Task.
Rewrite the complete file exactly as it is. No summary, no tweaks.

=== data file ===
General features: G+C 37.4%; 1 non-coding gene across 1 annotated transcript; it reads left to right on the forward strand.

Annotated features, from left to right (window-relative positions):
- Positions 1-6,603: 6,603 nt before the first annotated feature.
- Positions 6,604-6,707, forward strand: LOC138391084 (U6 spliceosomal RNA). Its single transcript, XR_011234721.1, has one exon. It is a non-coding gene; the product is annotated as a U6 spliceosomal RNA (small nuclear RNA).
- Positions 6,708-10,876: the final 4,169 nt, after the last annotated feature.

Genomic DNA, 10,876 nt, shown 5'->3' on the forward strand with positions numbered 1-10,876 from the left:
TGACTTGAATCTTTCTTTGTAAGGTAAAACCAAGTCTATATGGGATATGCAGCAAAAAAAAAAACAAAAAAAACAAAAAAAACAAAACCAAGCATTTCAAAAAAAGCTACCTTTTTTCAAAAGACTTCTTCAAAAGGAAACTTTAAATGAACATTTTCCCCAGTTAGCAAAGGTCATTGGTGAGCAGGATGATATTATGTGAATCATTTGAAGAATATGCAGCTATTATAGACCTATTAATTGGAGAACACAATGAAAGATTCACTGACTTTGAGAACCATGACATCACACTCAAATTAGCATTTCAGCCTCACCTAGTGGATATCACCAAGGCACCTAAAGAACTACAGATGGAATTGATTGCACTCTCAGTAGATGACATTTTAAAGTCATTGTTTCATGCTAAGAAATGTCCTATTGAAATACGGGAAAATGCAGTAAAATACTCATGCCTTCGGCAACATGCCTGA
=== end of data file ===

General features: G+C 37.4%; 1 non-coding gene across 1 annotated transcript; it reads left to right on the forward strand.

Annotated features, from left to right (window-relative positions):
- Positions 1-6,603: 6,603 nt before the first annotated feature.
- Positions 6,604-6,707, forward strand: LOC138391084 (U6 spliceosomal RNA). Its single transcript, XR_011234721.1, has one exon. It is a non-coding gene; the product is annotated as a U6 spliceosomal RNA (small nuclear RNA).
- Positions 6,708-10,876: the final 4,169 nt, after the last annotated feature.

Genomic DNA, 10,876 nt, shown 5'->3' on the forward strand with positions numbered 1-10,876 from the left:
TGACTTGAATCTTTCTTTGTAAGGTAAAACCAAGTCTATATGGGATATGCAGCAAAAAAAAAAACAAAAAAAACAAAAAAAACAAAACCAAGCATTTCAAAAAAAGCTACCTTTTTTCAAAAGACTTCTTCAAAAGGAAACTTTAAATGAACATTTTCCCCAGTTAGCAAAGGTCATTGGTGAGCAGGATGATATTATGTGAATCATTTGAAGAATATGCAGCTATTATAGACCTATTAATTGGAGAACACAATGAAAGATTCACTGACTTTGAGAACCATGACATCACACTCAAATTAGCATTTCAGCCTCACCTAGTGGATATCACCAAGGCACCTAAAGAACTACAGATGGAATTGATTGCACTCTCAGTAGATGACATTTTAAAGTCATTGTTTCATGCTAAGAAATGTCCTATTGAAATACGGGAAAATGCAGTAAAATACTCATGCCTTCGGCAACATGCCTGA